Last year, Biden launched a trade deal with India and 11 other Indo-Pacific nations called the Indo-Pacific Economic Framework. The White House said the agreement would help those economies work more closely on issues including supply chains, digital trade, clean energy, worker protections and anticorruption efforts.
The president is likely to face criticism from human rights advocates for inviting Modi on a state visit and for plans plans to celebrate him at a state dinner, which is a high diplomatic honor reserved for close U.S. allies.
Press freedom in India has declined in recent years and opponents of Modi’s governing Hindu nationalist party have accused it of stifling dissent and introducing divisive policies that discriminate against Muslims and other minorities.
Modi has also been accused of trying to silence critics of his administration’s handling of the pandemic.
India routinely denies criticism of its human rights record. It has also rejected criticism by foreign governments and rights groups that civil liberties have contracted in the country.
Asked about the optics of lavish treatment for Modi, Jean-Pierre said Biden always discusses human rights concerns with his counterparts. She said the U.S.-India relationship is critical.
“This is an important relationship as we speak about the Indo-Pacific, as we talk about how to move forward in that region,” Jean-Pierre told reporters Wednesday during a trip with Biden. “The president believes this is an important relationship that we need to continue and build on.”
Modi had a warm relationship with Biden’s immediate predecessor as president, Republican Donald Trump.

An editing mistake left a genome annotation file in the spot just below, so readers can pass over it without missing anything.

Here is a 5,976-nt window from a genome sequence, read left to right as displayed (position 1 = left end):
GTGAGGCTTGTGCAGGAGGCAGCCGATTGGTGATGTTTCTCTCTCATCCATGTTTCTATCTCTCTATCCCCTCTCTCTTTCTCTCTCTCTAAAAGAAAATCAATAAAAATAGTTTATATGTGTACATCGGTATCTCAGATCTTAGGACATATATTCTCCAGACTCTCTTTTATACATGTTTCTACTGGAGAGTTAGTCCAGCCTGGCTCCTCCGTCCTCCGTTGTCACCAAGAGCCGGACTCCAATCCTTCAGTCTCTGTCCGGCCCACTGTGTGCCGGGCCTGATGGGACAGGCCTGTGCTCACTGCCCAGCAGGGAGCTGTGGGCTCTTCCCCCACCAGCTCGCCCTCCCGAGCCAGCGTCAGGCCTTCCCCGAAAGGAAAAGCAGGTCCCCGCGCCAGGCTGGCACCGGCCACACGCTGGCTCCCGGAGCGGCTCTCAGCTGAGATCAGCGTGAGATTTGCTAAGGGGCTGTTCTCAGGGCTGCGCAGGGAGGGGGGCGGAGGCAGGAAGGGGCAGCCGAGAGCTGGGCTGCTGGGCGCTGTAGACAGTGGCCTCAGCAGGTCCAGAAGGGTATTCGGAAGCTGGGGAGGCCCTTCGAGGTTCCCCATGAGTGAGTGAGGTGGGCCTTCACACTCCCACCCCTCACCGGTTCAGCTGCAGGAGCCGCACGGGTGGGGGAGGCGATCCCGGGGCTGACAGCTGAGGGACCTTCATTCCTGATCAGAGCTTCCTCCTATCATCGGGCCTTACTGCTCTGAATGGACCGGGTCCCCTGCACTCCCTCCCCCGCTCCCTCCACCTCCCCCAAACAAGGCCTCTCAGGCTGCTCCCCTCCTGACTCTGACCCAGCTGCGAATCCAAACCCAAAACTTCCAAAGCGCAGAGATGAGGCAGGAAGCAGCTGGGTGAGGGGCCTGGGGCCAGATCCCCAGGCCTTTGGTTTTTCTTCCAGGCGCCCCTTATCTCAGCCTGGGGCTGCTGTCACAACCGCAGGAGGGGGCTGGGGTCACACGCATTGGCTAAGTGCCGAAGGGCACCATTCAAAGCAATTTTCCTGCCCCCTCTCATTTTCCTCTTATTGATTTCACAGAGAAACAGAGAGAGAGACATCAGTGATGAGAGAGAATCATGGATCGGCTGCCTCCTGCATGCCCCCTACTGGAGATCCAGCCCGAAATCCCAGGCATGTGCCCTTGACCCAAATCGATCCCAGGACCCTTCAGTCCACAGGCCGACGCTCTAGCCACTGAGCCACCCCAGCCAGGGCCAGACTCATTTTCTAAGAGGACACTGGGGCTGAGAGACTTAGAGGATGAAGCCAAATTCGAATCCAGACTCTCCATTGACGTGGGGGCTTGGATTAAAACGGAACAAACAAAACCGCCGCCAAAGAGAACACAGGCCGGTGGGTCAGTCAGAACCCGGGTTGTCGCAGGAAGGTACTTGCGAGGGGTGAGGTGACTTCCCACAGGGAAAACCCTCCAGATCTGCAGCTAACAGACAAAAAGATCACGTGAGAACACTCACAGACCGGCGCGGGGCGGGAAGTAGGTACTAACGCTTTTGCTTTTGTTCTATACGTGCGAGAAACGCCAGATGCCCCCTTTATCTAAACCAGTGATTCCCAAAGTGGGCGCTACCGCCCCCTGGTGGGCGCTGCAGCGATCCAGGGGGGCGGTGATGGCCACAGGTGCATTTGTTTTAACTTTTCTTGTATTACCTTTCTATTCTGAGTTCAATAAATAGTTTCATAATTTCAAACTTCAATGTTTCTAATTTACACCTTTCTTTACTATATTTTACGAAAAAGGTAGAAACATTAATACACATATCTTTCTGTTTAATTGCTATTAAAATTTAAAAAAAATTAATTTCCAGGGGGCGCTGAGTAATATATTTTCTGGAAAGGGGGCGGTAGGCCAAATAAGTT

In 2020, weeks before the COVID-19 pandemic forced much of the world into lockdown, Trump made a two-day visit to India that included a raucous rally at a 110,000-seat cricket stadium. Trump had hosted Modi in the U.S. in 2019, a visit that included a side trip to Houston that drew about 50,000 people, many from the large Indian diaspora in the U.S.
Biden last hosted Modi at the White House in September 2021 for a meeting of leaders of the Quad. India also holds the rotating president of the Group of 20 nations and Biden is expected to attend that summit in New Delhi later this year.
Modi is the third foreign leader whom Biden has invited on an official state visit, which includes an expansive arrival ceremony with pomp and pageantry on the White House lawn and a ritzy state dinner with scores of guests from the worlds of politics, business and entertainment. French President Emmanuel Macron visited late last year, followed by South Korean President Yoon Suk Yeol in April.
The last time India was so honored was nearly 15 years ago, under then-President Barack Obama in 2009.
Sign up for our weekly newsletter to get more English-language news coverage from EL PAÍS USA Edition